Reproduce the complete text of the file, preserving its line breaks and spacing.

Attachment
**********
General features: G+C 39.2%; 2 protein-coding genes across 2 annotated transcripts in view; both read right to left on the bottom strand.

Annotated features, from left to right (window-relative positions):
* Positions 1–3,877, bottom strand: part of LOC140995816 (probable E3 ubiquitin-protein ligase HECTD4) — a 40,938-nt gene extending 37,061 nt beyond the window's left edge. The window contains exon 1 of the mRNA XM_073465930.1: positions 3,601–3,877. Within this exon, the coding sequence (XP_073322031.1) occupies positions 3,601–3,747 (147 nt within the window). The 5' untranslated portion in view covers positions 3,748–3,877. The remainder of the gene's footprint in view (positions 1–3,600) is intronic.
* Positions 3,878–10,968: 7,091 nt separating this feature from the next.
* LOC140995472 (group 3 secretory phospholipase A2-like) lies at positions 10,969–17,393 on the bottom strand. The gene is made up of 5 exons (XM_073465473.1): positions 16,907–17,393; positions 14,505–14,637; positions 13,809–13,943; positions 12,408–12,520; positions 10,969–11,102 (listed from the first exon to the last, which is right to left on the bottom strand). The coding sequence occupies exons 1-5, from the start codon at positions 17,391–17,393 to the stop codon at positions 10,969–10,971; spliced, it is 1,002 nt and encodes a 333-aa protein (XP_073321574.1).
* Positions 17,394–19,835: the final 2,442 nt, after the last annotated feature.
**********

General features: G+C 39.2%; 2 protein-coding genes across 2 annotated transcripts in view; both read right to left on the bottom strand.

Annotated features, from left to right (window-relative positions):
* Positions 1–3,877, bottom strand: part of LOC140995816 (probable E3 ubiquitin-protein ligase HECTD4) — a 40,938-nt gene extending 37,061 nt beyond the window's left edge. The window contains exon 1 of the mRNA XM_073465930.1: positions 3,601–3,877. Within this exon, the coding sequence (XP_073322031.1) occupies positions 3,601–3,747 (147 nt within the window). The 5' untranslated portion in view covers positions 3,748–3,877. The remainder of the gene's footprint in view (positions 1–3,600) is intronic.
* Positions 3,878–10,968: 7,091 nt separating this feature from the next.
* LOC140995472 (group 3 secretory phospholipase A2-like) lies at positions 10,969–17,393 on the bottom strand. The gene is made up of 5 exons (XM_073465473.1): positions 16,907–17,393; positions 14,505–14,637; positions 13,809–13,943; positions 12,408–12,520; positions 10,969–11,102 (listed from the first exon to the last, which is right to left on the bottom strand). The coding sequence occupies exons 1-5, from the start codon at positions 17,391–17,393 to the stop codon at positions 10,969–10,971; spliced, it is 1,002 nt and encodes a 333-aa protein (XP_073321574.1).
* Positions 17,394–19,835: the final 2,442 nt, after the last annotated feature.